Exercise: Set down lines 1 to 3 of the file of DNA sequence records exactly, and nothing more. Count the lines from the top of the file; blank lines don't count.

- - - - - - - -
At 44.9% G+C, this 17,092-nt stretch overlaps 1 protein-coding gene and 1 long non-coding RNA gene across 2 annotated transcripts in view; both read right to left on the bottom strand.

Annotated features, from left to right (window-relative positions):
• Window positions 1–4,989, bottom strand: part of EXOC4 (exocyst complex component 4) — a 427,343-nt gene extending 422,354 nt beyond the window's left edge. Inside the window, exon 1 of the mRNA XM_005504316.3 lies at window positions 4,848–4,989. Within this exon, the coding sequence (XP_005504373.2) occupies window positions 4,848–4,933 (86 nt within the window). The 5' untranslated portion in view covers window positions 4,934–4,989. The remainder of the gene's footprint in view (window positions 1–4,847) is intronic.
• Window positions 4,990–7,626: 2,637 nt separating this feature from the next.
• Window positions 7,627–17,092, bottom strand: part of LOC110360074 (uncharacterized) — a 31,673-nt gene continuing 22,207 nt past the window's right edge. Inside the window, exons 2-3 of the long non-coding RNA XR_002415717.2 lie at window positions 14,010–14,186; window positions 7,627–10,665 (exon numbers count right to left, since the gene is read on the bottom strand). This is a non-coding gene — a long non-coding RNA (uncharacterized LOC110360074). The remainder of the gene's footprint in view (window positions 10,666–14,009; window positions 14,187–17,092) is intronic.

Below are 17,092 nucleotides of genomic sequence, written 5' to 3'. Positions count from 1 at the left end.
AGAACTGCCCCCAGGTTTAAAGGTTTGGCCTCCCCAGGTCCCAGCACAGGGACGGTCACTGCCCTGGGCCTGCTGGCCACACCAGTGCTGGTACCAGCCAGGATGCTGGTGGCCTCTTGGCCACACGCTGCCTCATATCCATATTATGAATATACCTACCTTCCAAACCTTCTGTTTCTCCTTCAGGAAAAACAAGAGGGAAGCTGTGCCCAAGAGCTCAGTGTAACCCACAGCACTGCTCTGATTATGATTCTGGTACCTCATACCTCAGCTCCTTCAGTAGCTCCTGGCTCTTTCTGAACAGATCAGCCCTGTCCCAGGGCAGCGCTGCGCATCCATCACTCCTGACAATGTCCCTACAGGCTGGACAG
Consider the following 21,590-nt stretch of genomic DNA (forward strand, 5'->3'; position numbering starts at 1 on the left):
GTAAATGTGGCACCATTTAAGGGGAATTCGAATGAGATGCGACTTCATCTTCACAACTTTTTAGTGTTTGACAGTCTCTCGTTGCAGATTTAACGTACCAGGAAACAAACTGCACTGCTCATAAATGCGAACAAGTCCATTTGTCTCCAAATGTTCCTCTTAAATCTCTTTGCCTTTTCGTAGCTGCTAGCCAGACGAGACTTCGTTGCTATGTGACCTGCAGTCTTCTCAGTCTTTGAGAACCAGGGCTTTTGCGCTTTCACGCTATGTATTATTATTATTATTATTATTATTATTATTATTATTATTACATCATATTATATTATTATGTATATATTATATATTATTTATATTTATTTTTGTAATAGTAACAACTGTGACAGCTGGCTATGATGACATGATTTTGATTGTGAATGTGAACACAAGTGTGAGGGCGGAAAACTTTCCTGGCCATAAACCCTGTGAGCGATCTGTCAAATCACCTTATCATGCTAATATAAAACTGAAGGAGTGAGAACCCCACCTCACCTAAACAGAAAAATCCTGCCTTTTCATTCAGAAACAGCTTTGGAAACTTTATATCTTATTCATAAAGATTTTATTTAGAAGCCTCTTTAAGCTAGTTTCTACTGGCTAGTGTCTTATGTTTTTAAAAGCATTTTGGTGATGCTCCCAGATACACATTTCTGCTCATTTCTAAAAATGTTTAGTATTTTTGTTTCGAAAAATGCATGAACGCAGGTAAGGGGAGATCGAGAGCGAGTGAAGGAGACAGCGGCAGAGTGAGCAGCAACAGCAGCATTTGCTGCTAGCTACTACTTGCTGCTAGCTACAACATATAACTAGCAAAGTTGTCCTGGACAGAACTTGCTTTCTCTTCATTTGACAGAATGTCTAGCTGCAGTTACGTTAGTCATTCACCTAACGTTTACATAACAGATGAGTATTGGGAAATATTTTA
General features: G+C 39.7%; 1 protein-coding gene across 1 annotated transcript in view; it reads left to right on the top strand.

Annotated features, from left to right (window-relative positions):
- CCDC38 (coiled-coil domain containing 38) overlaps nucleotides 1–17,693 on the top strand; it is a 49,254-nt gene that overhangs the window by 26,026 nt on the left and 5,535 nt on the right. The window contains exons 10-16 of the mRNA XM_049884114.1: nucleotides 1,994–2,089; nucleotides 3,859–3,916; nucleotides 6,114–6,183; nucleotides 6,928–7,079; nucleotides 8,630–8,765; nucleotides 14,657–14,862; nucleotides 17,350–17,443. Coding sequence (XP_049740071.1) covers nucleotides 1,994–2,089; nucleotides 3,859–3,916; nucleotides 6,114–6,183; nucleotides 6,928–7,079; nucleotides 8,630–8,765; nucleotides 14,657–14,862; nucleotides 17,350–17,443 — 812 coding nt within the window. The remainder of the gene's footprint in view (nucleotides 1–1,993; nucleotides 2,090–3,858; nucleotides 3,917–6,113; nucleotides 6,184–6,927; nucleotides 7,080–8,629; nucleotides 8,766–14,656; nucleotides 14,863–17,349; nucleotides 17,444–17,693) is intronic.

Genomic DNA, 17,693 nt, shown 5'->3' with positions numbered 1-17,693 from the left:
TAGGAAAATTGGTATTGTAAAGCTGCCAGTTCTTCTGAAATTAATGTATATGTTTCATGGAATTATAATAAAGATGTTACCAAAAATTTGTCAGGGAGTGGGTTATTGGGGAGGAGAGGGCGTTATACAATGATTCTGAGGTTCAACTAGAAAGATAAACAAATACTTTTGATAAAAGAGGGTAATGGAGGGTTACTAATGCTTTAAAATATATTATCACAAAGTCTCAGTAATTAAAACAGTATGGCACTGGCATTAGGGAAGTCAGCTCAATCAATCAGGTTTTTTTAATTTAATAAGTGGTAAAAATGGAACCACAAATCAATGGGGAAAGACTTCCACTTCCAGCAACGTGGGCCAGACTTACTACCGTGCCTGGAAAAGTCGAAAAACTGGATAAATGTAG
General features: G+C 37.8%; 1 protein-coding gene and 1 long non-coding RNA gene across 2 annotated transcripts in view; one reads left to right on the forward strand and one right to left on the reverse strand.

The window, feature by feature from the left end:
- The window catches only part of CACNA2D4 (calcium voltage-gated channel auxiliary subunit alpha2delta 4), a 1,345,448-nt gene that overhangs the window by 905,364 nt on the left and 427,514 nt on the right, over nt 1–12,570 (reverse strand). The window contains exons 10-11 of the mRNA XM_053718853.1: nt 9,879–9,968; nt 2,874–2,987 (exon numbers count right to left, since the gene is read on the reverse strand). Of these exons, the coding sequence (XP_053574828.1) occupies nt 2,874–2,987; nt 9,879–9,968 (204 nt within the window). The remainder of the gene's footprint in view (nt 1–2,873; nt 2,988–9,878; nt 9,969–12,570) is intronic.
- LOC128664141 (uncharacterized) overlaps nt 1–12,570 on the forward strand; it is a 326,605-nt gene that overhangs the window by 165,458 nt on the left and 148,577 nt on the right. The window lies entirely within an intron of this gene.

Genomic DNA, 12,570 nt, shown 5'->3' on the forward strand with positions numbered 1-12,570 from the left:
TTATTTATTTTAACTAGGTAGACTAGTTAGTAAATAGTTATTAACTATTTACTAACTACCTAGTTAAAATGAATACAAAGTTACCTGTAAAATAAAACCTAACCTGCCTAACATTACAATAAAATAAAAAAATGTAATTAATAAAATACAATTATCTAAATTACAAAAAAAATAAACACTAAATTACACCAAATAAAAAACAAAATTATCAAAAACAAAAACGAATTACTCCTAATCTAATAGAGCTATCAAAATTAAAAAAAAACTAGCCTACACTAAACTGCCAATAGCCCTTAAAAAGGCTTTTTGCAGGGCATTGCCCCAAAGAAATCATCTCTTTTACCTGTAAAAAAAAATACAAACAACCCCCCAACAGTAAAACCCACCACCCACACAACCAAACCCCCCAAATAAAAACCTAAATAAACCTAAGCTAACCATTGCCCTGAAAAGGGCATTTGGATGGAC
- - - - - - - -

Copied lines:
At 44.9% G+C, this 17,092-nt stretch overlaps 1 protein-coding gene and 1 long non-coding RNA gene across 2 annotated transcripts in view; both read right to left on the bottom strand.

Annotated features, from left to right (window-relative positions):
• Window positions 1–4,989, bottom strand: part of EXOC4 (exocyst complex component 4) — a 427,343-nt gene extending 422,354 nt beyond the window's left edge. Inside the window, exon 1 of the mRNA XM_005504316.3 lies at window positions 4,848–4,989. Within this exon, the coding sequence (XP_005504373.2) occupies window positions 4,848–4,933 (86 nt within the window). The 5' untranslated portion in view covers window positions 4,934–4,989. The remainder of the gene's footprint in view (window positions 1–4,847) is intronic.